presidential candidate

    All this week on The DOZ Blog we’re all about the US presidential election. No, we’re not betting on who’s going to win and neither are we sharing our vote. After all, with a team drawn from a dozen different countries and working around the world, a whole lot of people working at DOZ can’t vote in the election. But what we can do is take a good hard look at one of the most exciting and extensive marketing exercises on the planet this year. Forget the Olympic Games – the biggest marketing event of 2016 is well underway as Democrats and Republicans battle for the White House.

    It’s said that a week is a long time in politics.

    That’s true, or at least it was. Today the news media works at the speed of light and this means that a bad moment on the debate stage, a bad five minutes stumping, or a smile at an inopportune time can mean the end of a political campaign.

    Forget about a week being a long time in politics. Today, an hour is a long time in politics, and a day is enough to throw a campaign completely off course.

    It’s no surprise that when it comes to social media the immediacy of Twitter is appealing to candidates and their surrogates as the chase for support heightens in importance. Composing a tweet is the work of a few seconds, and the large audiences of the candidates and their campaigns means that a single 140 character message can pass from the lips of the campaign manager to the screens of millions of of supporters and competitors in just seconds.

    But which candidates have the advantage when it comes to Twitter? And how much engagement do the candidates win for their campaign tweets?

    In this Super Tuesday week, we took a look at the Twitter accounts of the five leading candidates – Donald Trump, Marco Rubio, Ted Cruz, Bernie Sanders, and Hillary Clinton – to see how their Twitter campaigns stack up.

    Reach on Twitter

    twitter-reach-candidatesWhen it comes to the size of the audience on Twitter there’s really no competition:

    Donald Trump (6.3 million)

    Hillary Clinton (5.46 million)

    Bernie Sanders (1.48 million)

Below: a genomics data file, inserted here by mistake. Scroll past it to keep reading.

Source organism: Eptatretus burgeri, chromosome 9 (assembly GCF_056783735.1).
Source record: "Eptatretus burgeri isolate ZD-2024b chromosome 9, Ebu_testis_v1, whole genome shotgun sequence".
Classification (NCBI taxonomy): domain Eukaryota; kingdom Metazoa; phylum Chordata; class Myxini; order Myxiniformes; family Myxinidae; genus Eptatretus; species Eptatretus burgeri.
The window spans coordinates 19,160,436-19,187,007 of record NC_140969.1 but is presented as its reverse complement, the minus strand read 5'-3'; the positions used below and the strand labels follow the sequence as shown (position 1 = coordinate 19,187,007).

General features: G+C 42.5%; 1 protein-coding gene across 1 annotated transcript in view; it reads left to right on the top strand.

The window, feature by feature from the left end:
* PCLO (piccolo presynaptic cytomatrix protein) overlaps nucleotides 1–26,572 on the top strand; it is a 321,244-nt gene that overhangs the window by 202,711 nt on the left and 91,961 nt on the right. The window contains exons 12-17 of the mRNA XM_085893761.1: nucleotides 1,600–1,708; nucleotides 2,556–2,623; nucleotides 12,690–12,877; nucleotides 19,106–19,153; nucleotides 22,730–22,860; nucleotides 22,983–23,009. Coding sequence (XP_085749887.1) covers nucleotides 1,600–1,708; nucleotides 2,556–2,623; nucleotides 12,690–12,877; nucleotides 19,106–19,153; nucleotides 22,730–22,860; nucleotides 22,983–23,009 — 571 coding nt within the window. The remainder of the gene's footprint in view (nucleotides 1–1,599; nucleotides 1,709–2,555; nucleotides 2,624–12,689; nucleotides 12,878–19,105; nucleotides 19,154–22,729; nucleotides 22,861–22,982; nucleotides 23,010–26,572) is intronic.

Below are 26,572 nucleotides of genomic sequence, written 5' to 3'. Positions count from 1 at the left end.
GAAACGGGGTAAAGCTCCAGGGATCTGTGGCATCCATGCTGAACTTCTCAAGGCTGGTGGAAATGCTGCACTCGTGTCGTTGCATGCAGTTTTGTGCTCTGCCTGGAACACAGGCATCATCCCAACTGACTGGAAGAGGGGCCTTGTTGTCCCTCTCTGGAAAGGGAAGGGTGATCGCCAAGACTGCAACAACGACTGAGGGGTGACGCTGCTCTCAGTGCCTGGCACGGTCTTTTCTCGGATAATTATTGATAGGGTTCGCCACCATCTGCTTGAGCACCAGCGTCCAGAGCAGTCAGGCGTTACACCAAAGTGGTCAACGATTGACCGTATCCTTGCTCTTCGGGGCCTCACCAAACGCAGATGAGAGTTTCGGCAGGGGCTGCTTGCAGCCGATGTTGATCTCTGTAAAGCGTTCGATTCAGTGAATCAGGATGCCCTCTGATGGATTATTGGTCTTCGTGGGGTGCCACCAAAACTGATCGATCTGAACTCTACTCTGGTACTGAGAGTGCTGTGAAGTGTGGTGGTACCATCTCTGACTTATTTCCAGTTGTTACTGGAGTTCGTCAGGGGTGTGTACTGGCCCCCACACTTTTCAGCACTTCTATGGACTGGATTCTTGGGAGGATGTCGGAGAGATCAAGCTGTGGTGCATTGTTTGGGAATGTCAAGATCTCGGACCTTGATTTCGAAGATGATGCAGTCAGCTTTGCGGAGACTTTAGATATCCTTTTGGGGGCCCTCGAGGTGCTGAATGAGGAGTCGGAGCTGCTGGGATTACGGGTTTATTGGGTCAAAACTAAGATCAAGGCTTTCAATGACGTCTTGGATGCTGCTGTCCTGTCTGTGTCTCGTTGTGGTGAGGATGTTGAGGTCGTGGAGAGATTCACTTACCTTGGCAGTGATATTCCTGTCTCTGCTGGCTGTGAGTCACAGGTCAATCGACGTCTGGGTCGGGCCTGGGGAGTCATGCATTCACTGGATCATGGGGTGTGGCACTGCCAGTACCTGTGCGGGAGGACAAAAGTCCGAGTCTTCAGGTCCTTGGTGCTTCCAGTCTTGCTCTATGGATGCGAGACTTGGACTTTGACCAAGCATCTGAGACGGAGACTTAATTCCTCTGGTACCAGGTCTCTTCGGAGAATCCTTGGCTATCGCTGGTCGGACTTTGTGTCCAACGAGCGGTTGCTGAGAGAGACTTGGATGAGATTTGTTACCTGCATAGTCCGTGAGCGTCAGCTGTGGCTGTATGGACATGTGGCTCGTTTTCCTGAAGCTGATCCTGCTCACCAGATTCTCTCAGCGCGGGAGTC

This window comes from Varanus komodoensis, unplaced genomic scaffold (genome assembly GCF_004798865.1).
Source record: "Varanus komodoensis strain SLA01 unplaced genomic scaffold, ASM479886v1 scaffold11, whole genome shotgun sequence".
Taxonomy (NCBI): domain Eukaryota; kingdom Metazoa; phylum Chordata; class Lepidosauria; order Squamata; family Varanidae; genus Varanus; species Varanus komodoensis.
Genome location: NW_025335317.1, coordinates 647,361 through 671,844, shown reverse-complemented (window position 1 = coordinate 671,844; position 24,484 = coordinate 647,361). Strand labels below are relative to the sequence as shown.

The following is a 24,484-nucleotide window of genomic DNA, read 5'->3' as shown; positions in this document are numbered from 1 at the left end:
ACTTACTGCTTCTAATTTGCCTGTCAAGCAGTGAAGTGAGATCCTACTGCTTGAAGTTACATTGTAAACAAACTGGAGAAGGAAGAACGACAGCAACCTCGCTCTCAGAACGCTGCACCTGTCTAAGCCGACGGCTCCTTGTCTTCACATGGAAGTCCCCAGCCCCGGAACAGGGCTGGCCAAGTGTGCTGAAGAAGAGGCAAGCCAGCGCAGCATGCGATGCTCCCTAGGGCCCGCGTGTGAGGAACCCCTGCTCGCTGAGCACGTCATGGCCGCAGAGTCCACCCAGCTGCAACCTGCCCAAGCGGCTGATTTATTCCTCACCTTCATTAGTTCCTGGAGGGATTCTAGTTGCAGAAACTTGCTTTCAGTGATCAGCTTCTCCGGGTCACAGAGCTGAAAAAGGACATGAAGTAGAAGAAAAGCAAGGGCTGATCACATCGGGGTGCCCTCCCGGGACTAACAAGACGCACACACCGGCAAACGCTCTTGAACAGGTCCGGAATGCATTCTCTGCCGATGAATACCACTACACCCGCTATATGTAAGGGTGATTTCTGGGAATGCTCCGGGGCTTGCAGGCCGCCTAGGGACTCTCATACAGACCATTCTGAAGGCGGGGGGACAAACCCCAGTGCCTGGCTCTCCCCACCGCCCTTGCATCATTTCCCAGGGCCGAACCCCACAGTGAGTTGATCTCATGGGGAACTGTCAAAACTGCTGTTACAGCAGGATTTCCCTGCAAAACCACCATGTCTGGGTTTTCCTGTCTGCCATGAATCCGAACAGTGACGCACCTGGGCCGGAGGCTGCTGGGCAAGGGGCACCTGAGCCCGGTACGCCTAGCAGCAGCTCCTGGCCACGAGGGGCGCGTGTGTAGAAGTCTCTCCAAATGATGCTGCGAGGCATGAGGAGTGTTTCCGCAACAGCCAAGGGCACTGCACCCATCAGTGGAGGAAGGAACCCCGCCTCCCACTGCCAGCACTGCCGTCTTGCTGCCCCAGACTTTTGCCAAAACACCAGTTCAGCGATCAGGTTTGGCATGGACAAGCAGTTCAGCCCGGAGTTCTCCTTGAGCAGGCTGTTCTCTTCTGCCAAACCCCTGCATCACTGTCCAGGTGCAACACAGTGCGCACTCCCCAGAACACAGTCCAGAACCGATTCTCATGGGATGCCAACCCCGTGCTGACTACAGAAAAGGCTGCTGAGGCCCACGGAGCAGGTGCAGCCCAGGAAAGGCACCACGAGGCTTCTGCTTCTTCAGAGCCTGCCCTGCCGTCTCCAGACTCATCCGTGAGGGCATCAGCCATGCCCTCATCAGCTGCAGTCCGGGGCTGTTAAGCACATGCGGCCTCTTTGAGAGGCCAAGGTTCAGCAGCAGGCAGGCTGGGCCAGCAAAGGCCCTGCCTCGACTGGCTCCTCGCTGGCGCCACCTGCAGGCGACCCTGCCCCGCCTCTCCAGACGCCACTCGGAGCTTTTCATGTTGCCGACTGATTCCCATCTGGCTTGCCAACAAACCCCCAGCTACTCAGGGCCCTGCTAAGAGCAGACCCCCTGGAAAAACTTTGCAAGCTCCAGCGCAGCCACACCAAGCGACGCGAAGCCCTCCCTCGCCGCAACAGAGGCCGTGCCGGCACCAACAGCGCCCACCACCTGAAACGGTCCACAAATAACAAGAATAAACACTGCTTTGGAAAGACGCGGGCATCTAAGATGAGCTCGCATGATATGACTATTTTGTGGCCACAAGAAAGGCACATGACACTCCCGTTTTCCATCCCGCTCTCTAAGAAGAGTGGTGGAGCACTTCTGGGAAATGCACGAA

Marco Rubio (1.2 million)

    Ted Cruz (836,000)

    Republican candidate Donald Trump has a Twitter following that numbers more than 6.3 million strong. He is nearly a clear million followers ahead of Democrat Hillary Clinton who is herself some four million ahead of her Democratic rival Bernie Sanders. Republican challengers Marco Rubio and Ted Cruz are well behind even Sanders, with Florida’s Rubio cracking 1.2 million and Texan Cruz only just cresting 800,000.

    When it comes to the increase in reach there are some marked differences in the election season in terms of the growth of that reach. The stand out here is Bernie Sanders who, since the last time we looked at their reach last year, has exploded from just 45,000 on his announcement date to 1.2 million today – that’s an increase of more than 2600%!

    Ted Cruz has also doubled his following since declaring his candidacy, and Marco Rubio is not far off doing so. Clinton and Trump, on the other hand, have seen significant increases but, in relative terms, less impressive overall growth in their reach since entering the race.

    Engagement Matters

    But reaching out to an immediate audience is just the first step in delivering a message on Twitter. For the candidates, what can really extend that reach is engagement via likes, retweets, and quotes.

    While diving into the back room analytics is not something that an outsider is going to be able to do, a review of recent tweets suggests that some candidates are having an easier time mounting engagement campaigns on the channel.